National News

Thieves Steal Mojave Desert Memorial Cross in Nighttime Heist (FoxNews.com)

Senior citizens told they can't pray before meals (Rome, Ga. News-Tribune)

Voters' anti-establishment mood bites both parties (AP/GOPUSA.com)

Poll: Roughly half wouldn't vote for U.S. Sen. Hatch (AP/GOPUSA.com)

Health overhaul law potentially costs $115B more (AP/GOPUSA.com)

Bill would allow states to veto offshore drilling (AP/GOPUSA.com)

Senate votes to examine Federal Reserve lending (AP/GOPUSA.com)

New force for broad immigration reform: conservative evangelicals (CNN.com)

Abortion could be sleeper issue in Supreme Court confirmation process (Washington Post)

Obama to Seek Line-Item Veto Power to Trim Spending From Bills (New York Times)

Michael Steele defends spending to RNC state party leaders during meeting (Washington Post)

Despite Content Purge, Pornographic Images Remain on Wikimedia (FoxNews.com)

Analysis

Reagan-Hating Kagan(Brent Bozell/GOPUSA.com)

Change Watch: Elena Kagan–Supreme Court Nominee (FRCBlog.com)

Commentary

A 'Duty to Die'? (Thomas Sowell/GOPUSA.com)

Michelle Obama: Food Profiteer Turned Food Cop (Michelle Malkin/GOPUSA.com)

Cut Spending Today To Save Tomorrow (Tony Blankley/GOPUSA.com)

Should the Fed Be Audited? (Richard Olivastro/GOPUSA.com)

Property Rights: Your Rights? Or The Government's Right To Take It From You?

Yesterday, HB 652, the property rights reform bill, was referred by the Senate Courts of Justice Committee to the Senate Finance Committee because of an alleged "fiscal impact" to the state. The bill will be heard tomorrow morning in Finance. The impact simply is hypothetical, conjecture and/or assumption. Take your pick. Fiscal Impact Statements are supposed to identify the cost of bills that require certain new expenses, not something VDOT says "might happen." This is nothing more than big government bureaucracy trying to kill a bill that would have them rightly compensate people whose property they take. Yesterday, in Courts of Justice, when committee Chairman Henry Marsh (D-16, Richmond) said he was bringing up a motion to refer the bill to Finance, Senator Creigh Deeds (D-25, Bath) was rightly surprised. He asked if the bill had a Fiscal Impact Statement. The reply from a senator opposed to the bill was, "Yes, a big one. One that will affect future budgets." Oh, how the big government lobby has them fooled. There was some discussion, but the bill had its course set — not much anyone could do at that point. The vote was taken and it was sent to Finance unanimously.

But facts won't die. When the House Appropriations Committee thoroughly vetted this bill, it found no fiscal impact! There is no more of a fine tooth comb in the General Assembly than the House Appropriations Committee. But the forces of big government, such as lobbyists for the counties and cities, as well as VDOT, will do everything they can to prevent liberty and scuttle property rights that affect families, small businesses and farms.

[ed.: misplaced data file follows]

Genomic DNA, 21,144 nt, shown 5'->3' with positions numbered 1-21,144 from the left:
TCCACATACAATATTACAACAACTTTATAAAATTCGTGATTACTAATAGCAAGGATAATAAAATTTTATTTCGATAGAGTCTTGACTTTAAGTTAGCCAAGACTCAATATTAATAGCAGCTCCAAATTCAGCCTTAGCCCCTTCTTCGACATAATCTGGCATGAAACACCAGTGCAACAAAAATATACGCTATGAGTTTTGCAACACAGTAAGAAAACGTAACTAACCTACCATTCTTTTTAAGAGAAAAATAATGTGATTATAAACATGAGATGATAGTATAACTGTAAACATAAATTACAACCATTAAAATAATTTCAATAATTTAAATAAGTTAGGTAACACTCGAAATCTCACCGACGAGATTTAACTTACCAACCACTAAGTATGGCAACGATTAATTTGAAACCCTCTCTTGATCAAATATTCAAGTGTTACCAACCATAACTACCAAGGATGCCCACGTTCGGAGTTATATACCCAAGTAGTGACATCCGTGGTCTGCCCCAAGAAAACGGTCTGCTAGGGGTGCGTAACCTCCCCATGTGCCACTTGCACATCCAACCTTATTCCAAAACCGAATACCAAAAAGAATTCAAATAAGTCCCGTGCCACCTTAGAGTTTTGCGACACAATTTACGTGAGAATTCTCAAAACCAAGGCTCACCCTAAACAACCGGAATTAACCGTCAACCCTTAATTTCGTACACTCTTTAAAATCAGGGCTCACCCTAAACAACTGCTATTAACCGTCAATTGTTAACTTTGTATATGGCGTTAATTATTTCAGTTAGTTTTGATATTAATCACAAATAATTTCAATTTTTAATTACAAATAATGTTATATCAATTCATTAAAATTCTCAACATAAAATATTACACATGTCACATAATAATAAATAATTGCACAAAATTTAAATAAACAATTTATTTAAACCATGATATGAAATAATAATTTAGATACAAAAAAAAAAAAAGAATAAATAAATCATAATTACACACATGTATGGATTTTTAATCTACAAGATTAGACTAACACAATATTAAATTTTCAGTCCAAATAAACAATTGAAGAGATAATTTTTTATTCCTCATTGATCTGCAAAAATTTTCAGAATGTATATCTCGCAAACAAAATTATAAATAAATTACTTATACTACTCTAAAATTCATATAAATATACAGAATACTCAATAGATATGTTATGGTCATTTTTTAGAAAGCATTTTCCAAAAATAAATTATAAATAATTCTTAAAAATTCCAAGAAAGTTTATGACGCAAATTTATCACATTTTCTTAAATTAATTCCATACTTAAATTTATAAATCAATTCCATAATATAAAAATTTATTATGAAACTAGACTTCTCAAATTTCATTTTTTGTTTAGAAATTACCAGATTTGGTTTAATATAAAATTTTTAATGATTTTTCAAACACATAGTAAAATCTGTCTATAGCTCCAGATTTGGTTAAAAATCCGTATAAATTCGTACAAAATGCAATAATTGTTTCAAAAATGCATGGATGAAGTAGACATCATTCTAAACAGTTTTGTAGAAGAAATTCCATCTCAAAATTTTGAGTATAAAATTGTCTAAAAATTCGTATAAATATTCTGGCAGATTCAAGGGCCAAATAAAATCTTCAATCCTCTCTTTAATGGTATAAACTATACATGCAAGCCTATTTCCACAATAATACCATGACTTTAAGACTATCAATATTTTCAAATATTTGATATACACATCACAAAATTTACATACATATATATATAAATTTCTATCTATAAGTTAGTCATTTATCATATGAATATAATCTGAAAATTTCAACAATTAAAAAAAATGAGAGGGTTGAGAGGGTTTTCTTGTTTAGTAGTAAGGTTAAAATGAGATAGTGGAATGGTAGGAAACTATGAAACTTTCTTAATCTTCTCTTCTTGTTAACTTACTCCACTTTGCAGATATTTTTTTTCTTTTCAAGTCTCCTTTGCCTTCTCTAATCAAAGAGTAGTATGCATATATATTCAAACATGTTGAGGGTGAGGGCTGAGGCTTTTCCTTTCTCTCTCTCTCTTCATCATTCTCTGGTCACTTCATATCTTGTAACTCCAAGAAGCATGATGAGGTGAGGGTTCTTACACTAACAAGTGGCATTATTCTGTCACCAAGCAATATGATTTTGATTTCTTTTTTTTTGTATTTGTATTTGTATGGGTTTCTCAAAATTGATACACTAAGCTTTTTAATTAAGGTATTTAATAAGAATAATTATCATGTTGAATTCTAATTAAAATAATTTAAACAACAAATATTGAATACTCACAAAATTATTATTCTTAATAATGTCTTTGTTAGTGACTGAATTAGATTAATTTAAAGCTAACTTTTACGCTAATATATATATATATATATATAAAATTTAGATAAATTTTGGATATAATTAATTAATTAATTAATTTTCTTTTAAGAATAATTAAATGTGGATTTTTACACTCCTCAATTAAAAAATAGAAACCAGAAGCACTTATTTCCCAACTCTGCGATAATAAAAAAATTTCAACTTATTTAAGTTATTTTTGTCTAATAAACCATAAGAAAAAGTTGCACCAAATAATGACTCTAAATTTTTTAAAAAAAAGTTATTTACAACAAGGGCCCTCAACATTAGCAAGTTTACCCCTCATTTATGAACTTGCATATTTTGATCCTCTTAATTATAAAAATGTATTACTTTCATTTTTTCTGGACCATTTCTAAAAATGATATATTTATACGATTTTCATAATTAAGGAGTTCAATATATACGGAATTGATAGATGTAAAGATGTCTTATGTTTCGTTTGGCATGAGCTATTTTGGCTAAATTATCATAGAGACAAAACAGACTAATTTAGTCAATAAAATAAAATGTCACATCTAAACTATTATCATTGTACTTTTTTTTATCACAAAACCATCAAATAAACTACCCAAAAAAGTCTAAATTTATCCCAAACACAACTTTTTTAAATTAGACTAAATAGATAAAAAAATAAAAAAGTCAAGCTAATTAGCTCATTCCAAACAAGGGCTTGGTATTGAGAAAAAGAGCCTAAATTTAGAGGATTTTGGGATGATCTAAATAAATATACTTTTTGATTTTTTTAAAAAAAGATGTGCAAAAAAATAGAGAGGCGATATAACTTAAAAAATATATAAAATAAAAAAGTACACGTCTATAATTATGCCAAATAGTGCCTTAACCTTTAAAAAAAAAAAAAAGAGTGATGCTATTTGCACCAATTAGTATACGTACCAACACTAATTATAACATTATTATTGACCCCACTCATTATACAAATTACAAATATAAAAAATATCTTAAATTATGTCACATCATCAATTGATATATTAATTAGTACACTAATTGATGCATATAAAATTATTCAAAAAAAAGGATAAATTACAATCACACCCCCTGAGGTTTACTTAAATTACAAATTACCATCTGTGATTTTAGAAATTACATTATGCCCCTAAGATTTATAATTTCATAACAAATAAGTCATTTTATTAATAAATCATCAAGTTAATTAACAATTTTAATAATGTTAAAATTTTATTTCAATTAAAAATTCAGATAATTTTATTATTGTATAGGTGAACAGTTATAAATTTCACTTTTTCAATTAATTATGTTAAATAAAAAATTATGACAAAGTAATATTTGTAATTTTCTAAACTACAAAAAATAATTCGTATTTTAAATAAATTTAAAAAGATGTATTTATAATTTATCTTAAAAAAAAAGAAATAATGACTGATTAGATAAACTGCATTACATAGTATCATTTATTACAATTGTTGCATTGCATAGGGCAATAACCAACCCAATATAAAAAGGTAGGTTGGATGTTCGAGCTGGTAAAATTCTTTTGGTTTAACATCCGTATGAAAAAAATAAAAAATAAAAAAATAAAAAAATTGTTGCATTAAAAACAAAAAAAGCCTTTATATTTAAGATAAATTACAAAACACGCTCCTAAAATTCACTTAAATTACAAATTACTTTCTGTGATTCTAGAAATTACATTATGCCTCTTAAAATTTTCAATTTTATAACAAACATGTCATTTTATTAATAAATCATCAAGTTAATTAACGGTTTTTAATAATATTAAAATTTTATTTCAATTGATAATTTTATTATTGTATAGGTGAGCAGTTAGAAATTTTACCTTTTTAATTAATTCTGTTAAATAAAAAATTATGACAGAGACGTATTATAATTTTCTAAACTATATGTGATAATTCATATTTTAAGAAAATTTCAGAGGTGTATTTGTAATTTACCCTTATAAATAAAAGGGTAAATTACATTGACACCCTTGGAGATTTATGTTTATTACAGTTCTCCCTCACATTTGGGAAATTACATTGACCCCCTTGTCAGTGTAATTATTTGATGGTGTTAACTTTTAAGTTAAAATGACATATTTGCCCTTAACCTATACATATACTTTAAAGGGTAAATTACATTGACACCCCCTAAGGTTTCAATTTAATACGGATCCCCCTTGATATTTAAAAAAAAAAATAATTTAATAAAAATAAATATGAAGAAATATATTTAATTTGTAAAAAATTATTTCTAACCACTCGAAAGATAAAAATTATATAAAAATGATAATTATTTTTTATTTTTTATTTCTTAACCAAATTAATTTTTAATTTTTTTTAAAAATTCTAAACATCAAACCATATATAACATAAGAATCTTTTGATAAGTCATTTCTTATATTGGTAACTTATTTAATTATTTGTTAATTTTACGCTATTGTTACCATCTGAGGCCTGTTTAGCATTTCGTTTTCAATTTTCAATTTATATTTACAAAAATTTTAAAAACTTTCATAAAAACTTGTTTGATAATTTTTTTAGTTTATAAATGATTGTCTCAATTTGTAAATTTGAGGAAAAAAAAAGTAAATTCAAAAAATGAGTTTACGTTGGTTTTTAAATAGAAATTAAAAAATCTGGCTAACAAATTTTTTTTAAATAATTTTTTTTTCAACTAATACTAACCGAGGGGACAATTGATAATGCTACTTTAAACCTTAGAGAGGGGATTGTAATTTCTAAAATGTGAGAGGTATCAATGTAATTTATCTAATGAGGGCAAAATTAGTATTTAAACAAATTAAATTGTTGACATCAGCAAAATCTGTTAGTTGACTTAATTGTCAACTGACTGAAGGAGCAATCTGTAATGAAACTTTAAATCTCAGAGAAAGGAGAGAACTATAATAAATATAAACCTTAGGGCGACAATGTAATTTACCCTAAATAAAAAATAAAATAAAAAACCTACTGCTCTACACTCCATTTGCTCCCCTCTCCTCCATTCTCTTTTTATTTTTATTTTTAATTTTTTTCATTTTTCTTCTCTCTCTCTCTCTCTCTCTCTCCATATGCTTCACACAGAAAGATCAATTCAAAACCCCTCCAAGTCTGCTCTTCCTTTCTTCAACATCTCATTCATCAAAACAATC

Were HB 652 to become law, it would go a long way toward making whole families whose businesses, homes and farms are horribly affected by eminent domain. The bill, patroned by Delegate Ward Armstrong (D-10, Martinsville) and co-patroned by several Republicans, passed the House 98-1. It would allow property owners a chance to present evidence that a government property taking has rendered other property useless, and therefore receive adequate compensation. It is a fairness bill — it guarantees nothing — only that such evidence can be presented to a jury in eminent domain cases. The government can still make its case and if it has a good argument it will win. Fair is fair.

But the big government types — who use your tax money to lobby against you — are trying hard to kill this bill. They say it is "too expensive" even though all alleged "costs" are speculative. House Appropriations Committee Chairman Lacey Putney (I-19, Bedford) said it best: "I don’t know how VDOT can arrive at an impact. It’s like they’re predicting juries!" We agree and if VDOT and other agencies say they’ll have to pay more money, it’s an admission that they have been ripping off landowners in Virginia for decades. Enough of that! Let them take only the land they need and pay a fair price for it or don’t take it at all — then they won’t have to worry about a "fiscal impact."

According to our property rights expert witnesses, this is the biggest eminent domain reform law in Virginia in decades, apart from the 2007 law that defines public use. It would be a shame for it to get this far only for a Senate committee to rule against the people in favor of big government interests whose appetite for your tax money never abates.

The Finance Committee meets at 9:00 tomorrow morning. It has a short docket, so a lot of attention will be focused on this bill. Do you part to ensure constitutional protections of property rights. Please contact members (click here) of the Senate Finance Committee now and ask them to pass HB 652.

Twists And Turns Today On Health Care Freedom In Senate Commerce And Labor Today

Today, in the Senate Commerce and Labor Committee, the anticipated fireworks didn't materialize. But it sure did have some strange twists and turns. Although there wasn't as much hype concerning HB 10, The Virginia Health Care Freedom Act, there was due to be some suspense. The patron, Delegate Bob Marshall (R-13, Manassas), had reason to be confident since three similar Senate bills escaped Commerce and Labor earlier in session, albeit by 8-7 votes, due to the brave votes of Democrats Charles Colgan (D-29, Manassas) and Phil Puckett (D-38, Tazewell). But HB 10 is worded slightly different. One difference from the Senate bills is that it clearly limits exemptions on insurance purchase mandates in divorce settlements, an omission Senate liberals objected to in SB 417, SB 311 and SB 283. On the other hand, its protections from the federal government are a little more expansive.